Embeddings of differentiable manifolds are submanifold inclusions.
(embedding of smooth manifolds)
An embedding of smooth manifolds is a smooth function $f : X \hookrightarrow Y$ between smooth manifolds $X$ and $Y$ such that
$f$ is an immersion;
the underlying continuous function is an embedding of topological spaces.
A closed embedding is an embedding such that the image $f(X) \subset Y$ is a closed subset.
(immersions that are not embeddings)
Consider an immersion $f \;\colon\; (a,b) \to \mathbb{R}^2$ of an open interval into the Euclidean plane (or the 2-sphere) as shown on the right. This is not a embedding of smooth manifolds: around the points where the image crosses itself, the function is not even injective, but even a#t the points where it just touches itself, the pre-images under $f$ of open subsets of $\mathbb{R}^2$ do not exhaust the open subsets of $(a,b)$, hence do not yield the subspace topology.
As a concrete examples, consider the function $(sin(2-), sin(-)) \;\colon\; (-\pi, \pi) \longrightarrow \mathbb{R}^2$. While this is an immersion and injective, it fails to be an embedding due to the points at $t = \pm \pi$ “touching” the point at $t = 0$.
graphics grabbed from Lee
(proper injective immersions are equivalently the closed embeddings)
Let $X$ and $Y$ be smooth manifolds, and let $f \colon X \to Y$ be a smooth function. Then the following are equivalent
Since topological manifolds are locally compact topological spaces (this example), this follows directly since injective proper maps into locally compact spaces are equivalently closed embeddings.
Every smooth manifold has a embedding of smooth manifolds into a Euclidean space $\mathbb{R}^k$ of some dimension $k$.
For compact smooth manifolds this is easy to see (prop. 2 below), while the generalization to non-compact smooth manifolds requires a tad more work (theorem 1 below). What is non-trivial is to find the minimum dimension of the ambient Euclidean space for which embedding in general still exist. The Whitney embedding theorem (prop. 3 below) says that this is twice the dimension of the manifolds to be embedded.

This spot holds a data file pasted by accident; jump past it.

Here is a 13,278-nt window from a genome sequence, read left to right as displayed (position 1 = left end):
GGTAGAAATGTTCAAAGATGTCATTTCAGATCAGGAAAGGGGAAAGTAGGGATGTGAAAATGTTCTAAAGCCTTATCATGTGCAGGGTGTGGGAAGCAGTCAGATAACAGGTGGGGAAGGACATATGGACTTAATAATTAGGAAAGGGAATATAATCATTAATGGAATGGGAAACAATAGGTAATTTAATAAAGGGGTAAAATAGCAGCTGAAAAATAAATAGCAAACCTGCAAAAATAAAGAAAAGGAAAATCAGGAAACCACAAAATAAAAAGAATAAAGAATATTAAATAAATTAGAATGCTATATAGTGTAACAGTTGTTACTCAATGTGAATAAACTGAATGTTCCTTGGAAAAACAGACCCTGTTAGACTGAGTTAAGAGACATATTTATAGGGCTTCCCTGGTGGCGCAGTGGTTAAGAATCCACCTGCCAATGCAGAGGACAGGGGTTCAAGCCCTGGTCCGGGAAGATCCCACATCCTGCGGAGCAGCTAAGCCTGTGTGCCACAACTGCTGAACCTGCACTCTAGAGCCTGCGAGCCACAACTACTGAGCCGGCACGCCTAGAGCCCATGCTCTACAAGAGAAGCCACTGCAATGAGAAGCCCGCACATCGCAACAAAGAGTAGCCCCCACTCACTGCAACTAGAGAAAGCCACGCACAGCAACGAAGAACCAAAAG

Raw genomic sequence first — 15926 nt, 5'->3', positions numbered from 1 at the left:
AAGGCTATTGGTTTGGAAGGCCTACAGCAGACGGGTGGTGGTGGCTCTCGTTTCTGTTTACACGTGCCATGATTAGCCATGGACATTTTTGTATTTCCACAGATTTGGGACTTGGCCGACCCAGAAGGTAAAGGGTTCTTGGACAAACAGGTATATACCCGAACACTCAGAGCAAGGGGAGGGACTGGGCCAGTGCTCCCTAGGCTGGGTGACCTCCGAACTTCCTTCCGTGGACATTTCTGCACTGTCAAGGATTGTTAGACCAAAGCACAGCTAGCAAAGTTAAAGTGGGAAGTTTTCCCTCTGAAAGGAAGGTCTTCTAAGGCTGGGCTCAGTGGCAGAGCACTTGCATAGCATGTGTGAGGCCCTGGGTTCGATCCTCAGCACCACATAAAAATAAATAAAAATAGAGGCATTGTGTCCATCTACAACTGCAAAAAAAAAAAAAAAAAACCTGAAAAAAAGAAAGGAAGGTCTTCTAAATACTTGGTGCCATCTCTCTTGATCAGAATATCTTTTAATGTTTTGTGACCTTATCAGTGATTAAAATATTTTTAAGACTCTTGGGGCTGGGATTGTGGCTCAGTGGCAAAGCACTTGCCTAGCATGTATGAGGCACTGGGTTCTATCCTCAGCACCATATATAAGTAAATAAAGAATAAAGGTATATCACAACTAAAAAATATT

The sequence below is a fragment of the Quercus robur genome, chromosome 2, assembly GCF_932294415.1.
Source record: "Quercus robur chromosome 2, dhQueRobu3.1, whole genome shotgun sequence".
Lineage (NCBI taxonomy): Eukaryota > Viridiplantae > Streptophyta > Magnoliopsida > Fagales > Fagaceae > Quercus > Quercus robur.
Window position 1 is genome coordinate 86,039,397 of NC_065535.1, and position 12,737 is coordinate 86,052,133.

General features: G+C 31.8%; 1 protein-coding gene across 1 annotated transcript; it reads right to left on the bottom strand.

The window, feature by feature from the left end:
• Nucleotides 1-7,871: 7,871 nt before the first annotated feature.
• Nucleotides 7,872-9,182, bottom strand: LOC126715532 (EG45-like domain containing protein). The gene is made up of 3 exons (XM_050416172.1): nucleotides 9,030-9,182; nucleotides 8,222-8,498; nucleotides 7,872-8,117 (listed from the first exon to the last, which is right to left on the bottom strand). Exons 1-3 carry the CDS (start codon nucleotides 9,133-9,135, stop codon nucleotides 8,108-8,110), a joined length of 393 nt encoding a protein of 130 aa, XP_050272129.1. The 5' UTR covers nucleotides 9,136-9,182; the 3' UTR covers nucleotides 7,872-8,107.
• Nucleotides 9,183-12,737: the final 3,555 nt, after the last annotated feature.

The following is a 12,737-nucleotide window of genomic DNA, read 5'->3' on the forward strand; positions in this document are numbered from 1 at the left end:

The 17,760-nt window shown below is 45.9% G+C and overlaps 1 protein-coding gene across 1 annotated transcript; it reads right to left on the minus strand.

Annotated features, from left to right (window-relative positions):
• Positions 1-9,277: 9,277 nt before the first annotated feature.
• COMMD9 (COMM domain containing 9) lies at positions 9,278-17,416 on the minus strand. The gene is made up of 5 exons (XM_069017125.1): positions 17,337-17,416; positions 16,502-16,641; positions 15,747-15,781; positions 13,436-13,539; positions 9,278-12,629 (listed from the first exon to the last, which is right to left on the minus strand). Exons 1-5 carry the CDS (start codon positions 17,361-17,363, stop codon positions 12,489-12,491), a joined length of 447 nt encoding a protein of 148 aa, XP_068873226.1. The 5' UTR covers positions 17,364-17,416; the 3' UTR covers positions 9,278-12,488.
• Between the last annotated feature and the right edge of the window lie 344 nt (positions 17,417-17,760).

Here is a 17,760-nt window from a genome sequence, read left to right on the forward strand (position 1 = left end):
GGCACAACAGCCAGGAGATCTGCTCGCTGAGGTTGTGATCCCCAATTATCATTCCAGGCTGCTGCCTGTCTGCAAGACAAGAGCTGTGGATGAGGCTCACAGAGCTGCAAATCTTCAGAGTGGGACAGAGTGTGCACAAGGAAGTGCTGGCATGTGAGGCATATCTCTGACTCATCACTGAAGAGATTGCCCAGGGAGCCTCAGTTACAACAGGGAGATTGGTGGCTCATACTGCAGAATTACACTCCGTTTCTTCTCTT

For every compact smooth manifold $X$ (of finite dimension), there exists some $k \in \mathbb{N}$ such that $X$ has an embedding (def. 1) into the Euclidean space of dimension $k$:
Let
be an atlas exhibiting the smooth structure of $X$. In particular this is an open cover, and hence by compactness there exists a finite subset $J \subset I$ such that
is still an open cover.
Since $X$ is a smooth manifold, there exists a partition of unity $\{f_i \in C^\infty(X,\mathbb{R})\}_{i \in J }$ subordinate to this cover with smooth functions $f_i$ (by this prop.).
This we may use to extend the inverse chart identifications
to smooth functions
by setting
The idea now is to combine all these functions to obtain an injective function
But while this is injective, it need not be an immersion, since the derivatives of the product functions $f_i \cdot \psi_i$ may vanish, even though the derivatives of the two factors do not vanish separately. However this is readily fixed by adding yet more ambient coordinates and considering the function
This is an immersion. Hence it remains to see that it is also an embedding of topological spaces.
By this prop it is sufficient to see that the injective continuous function is a closed map. But this follows generally since $X$ is a compact topological space by assumption, and since Euclidean space is a Hausdorff topological space, and since maps from compact spaces to Hausdorff spaces are closed and proper.
For every smooth manifold $X$ of dimension $n$ (Hausdorff, sigma-compact), there exists some $k \in \mathbb{N}$ such that $X$ has an embedding into the Euclidean space of dimension $k$.
What is harder to prove is that $k$ may be chosen to be as small as $2n$
(Whitney's strong embedding theorem)
For every smooth manifold $X$ of dimension $n$ (Hausdorff, sigma-compact), there is an embedding into the Euclidean space of dimension $2n$.
In fact this bound is minimal, there are smooth manifolds of dimension $n$ which have no embdding into $\mathbb{R}^k$ for $k \lt 2n$.